Software Engineering Speakers at Cogswell College


Capturing and Transforming Surface Reflectance: Imaging the Antikythera Mechanism

Speaker: Tom Malzbender, Research Staff Member, HP Laboratories

Developing and Programming a Brain-Inspired Neuromorphic Chip

Speaker: Dr. Arnon Amir, Research Staff Member, IBM Research

Comparing Humans to Automation in Rating Photographic Aesthetics

Speaker: Dr. Ramakrishna Kakarala


“User Exploration of Search Space using Tradeoffs”

Zachi Baharav, David Gladstein
Human-Computer Interaction conference (HCI-17th), Los Angeles, CA, August 2-7, 2015 [ PDF ]

“Hygame: Teaching Haskell Using Games”

Zachi Baharav, David Gladstein
Trends in Functional Programming (TFP2015), Inria, Sophia Antipolis, France, June 3-5, 2015 [ PDF ]

“3D Barcodes: Theoretical Aspects and Practical Implementation”

David Gladstein, Ram Kakarala, and Zachi Baharav
IS&T/SPIE Electronic Imaging, San Francisco, CA. February 8-12, 2015 [ PDF ] [ Slides ]


Capturing and Transforming Surface Reflectance: Imaging the Antikythera Mechanism

Speaker: Tom Malzbender, Research Staff Member, HP Labratories - Palo Alto

Using advanced reflectance imaging methods developed at HP Labs, we have conducted an in depth examination of the ancient Greek Antikythera mechanism. Furthering our understanding of this computer from a different era.

In 1900, a party of sponge divers chanced on the wreck of a Roman merchant vessel between Crete and mainland Greece. It was found to contain numerous ancient Greek treasures, among them a mysterious lump of clay that split open to reveal 'mathematical gears' as it dried out. This object is now known as the Antikythera Mechanism, one of the most enlightening artifacts in terms of revealing the advanced nature of ancient Greek science and technology.

Tom MalzbenderIn 2005 we traveled to the National Archeological Museum in Athens to apply our reflectance imaging methods to the mechanism for the purpose of revealing ancient writing on the device. These methods capture surface appearance and transform reflectance properties to allow subtle surface shape to be seen that is otherwise difficult to perceive. We were successful, and along with the results of Microfocus CT imaging, epigraphers were able to decipher 3000 characters compared with the original 800 known. This led to an understanding that the device was a mechanical, astronomical computer, built around 150 B.C.E. and capable of predicting solar and lunar eclipses. This talk will overview the reflectance imaging methods as well as what they reveal about the Antikythera Mechanism.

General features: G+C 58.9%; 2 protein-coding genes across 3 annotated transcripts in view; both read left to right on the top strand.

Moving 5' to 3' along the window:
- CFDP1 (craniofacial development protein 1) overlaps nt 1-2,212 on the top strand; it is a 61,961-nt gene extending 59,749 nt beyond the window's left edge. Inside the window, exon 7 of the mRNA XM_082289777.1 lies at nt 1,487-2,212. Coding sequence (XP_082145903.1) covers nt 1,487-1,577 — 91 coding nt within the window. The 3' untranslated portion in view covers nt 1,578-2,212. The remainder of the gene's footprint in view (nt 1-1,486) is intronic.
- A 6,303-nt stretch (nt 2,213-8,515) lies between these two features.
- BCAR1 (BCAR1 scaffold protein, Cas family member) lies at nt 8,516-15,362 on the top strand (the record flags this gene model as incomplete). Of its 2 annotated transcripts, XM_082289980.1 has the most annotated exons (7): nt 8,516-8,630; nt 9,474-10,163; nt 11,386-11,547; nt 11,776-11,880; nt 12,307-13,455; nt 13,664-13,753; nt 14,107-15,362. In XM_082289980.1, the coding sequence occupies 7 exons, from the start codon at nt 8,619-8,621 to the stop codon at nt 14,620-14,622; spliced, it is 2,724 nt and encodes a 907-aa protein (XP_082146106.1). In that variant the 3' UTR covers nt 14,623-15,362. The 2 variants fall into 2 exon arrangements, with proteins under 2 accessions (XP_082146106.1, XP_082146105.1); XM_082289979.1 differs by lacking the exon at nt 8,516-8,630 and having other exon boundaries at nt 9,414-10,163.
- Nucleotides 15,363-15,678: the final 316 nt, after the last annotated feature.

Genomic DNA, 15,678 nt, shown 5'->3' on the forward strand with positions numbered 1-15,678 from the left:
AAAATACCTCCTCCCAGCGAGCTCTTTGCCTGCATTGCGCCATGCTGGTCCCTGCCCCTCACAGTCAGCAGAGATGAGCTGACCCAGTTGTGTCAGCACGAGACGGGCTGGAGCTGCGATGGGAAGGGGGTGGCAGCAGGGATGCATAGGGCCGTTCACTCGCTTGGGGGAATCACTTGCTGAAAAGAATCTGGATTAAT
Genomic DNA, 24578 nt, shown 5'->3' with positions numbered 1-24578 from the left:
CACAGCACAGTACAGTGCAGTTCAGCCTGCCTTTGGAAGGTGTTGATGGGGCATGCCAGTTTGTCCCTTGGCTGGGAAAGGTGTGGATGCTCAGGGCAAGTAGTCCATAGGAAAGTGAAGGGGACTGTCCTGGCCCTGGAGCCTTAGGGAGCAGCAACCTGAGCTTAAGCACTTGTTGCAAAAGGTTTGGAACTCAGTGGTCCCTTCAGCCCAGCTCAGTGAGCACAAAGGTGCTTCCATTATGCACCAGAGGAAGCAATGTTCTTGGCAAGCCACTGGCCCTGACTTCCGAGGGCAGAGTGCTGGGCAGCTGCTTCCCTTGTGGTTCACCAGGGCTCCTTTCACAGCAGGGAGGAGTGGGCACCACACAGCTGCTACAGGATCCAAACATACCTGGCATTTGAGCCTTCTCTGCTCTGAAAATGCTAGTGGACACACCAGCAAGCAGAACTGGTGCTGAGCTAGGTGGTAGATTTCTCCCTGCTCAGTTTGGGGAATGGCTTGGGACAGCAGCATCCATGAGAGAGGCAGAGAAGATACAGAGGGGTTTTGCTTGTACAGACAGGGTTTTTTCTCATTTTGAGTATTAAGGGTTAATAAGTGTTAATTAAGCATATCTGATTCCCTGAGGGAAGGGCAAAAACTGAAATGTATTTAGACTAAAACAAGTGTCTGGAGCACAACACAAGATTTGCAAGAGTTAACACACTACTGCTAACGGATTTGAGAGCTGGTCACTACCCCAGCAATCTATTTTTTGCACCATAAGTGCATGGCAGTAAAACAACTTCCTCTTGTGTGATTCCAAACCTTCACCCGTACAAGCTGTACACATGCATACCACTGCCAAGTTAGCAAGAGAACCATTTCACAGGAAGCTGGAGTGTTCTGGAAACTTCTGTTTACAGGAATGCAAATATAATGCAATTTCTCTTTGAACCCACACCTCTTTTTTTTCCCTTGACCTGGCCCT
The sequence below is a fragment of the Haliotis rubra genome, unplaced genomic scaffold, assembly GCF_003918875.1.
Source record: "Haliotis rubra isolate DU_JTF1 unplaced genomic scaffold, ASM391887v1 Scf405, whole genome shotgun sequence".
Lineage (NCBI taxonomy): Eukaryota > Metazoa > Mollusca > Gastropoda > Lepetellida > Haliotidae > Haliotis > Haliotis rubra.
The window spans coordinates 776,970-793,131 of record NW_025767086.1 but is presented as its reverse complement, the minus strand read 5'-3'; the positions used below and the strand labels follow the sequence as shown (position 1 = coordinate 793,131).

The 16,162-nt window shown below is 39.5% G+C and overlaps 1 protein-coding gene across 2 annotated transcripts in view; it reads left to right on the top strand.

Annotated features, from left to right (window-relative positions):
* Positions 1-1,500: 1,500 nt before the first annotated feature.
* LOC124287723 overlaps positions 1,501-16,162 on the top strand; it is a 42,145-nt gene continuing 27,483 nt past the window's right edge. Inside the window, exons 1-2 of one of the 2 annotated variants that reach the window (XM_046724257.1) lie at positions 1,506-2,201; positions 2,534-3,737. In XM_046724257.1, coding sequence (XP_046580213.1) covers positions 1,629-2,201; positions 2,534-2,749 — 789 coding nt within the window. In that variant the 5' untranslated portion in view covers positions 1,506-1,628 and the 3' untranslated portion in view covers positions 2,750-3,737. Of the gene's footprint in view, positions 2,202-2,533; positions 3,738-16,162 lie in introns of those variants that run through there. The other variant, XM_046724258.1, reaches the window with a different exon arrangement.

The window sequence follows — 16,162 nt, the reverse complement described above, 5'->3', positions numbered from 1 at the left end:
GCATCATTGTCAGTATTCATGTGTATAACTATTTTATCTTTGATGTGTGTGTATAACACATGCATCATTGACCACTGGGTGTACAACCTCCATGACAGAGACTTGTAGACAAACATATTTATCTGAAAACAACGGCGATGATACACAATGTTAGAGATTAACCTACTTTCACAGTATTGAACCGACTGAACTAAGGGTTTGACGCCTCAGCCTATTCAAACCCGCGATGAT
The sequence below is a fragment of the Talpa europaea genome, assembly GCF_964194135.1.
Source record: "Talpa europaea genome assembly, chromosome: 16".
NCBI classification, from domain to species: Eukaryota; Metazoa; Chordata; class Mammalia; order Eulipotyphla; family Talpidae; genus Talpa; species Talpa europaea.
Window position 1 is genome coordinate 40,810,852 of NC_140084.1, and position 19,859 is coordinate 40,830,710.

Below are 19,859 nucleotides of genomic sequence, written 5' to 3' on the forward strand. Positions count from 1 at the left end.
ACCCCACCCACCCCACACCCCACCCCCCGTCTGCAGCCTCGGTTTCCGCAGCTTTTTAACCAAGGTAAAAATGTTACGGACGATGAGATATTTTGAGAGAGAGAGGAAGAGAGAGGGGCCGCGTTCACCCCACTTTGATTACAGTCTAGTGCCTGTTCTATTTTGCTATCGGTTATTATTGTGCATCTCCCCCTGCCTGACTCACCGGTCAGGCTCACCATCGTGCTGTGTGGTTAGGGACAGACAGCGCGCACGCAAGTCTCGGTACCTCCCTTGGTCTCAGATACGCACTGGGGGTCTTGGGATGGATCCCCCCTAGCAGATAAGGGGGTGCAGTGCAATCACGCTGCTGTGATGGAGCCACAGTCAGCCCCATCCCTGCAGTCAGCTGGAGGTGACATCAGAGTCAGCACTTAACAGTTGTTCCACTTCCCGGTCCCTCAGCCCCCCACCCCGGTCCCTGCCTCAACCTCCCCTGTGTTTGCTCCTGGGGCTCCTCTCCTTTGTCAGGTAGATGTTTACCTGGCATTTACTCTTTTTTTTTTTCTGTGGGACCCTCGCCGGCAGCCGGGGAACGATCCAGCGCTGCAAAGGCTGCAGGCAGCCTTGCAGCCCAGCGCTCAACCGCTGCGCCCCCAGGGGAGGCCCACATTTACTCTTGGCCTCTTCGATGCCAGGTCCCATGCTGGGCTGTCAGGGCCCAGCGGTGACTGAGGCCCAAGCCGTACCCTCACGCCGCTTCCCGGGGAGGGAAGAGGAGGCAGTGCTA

About the Speaker: Tom Malzbender

Tom Malzbender is a researcher who recently completed a 31 year career at Hewlett-Packard Laboratories, working at the interface of computer graphics, vision, imaging and signal processing. At HPL he and developed the methods of Fourier Volume Rendering, Polynomial Texture Mapping (PTM) and Reflectance Transformation, as well as directing the Visual Computing Department. Tom also developed the capacitive sensing technology that allowed HP to penetrate the consumer graphics tablet market. His PTM/RTI methods are used by most major museums in North America and Europe and in the fields of criminal forensics, paleontology and archaeology. He has co-chaired or served on the program comittee of over 30 conferences in computer graphics and vision. Tom now serves on the board of Cultural Heritage Imaging. More information can be found at tommalzbender (